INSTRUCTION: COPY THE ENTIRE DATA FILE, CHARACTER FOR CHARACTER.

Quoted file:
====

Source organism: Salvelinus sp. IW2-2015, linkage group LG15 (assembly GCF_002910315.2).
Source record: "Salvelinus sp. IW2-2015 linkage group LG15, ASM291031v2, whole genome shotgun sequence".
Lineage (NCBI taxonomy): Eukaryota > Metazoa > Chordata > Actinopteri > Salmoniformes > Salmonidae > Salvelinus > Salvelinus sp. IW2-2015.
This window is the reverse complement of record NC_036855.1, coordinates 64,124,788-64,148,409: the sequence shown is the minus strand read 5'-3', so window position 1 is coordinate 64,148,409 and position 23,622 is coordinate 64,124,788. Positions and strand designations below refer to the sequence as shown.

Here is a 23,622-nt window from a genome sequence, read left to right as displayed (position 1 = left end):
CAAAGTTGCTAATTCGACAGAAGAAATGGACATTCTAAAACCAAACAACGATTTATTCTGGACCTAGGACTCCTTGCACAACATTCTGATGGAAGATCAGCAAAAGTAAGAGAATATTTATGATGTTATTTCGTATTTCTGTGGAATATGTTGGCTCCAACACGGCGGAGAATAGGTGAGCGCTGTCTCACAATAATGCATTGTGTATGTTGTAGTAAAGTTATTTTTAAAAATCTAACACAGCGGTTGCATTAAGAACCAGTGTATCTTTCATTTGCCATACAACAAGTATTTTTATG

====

Source organism: Salvelinus sp. IW2-2015, linkage group LG15 (assembly GCF_002910315.2).
Source record: "Salvelinus sp. IW2-2015 linkage group LG15, ASM291031v2, whole genome shotgun sequence".
Lineage (NCBI taxonomy): Eukaryota > Metazoa > Chordata > Actinopteri > Salmoniformes > Salmonidae > Salvelinus > Salvelinus sp. IW2-2015.
This window is the reverse complement of record NC_036855.1, coordinates 64,124,788-64,148,409: the sequence shown is the minus strand read 5'-3', so window position 1 is coordinate 64,148,409 and position 23,622 is coordinate 64,124,788. Positions and strand designations below refer to the sequence as shown.

Here is a 23,622-nt window from a genome sequence, read left to right as displayed (position 1 = left end):
CAAAGTTGCTAATTCGACAGAAGAAATGGACATTCTAAAACCAAACAACGATTTATTCTGGACCTAGGACTCCTTGCACAACATTCTGATGGAAGATCAGCAAAAGTAAGAGAATATTTATGATGTTATTTCGTATTTCTGTGGAATATGTTGGCTCCAACACGGCGGAGAATAGGTGAGCGCTGTCTCACAATAATGCATTGTGTATGTTGTAGTAAAGTTATTTTTAAAAATCTAACACAGCGGTTGCATTAAGAACCAGTGTATCTTTCATTTGCCATACAACAAGTATTTTTATG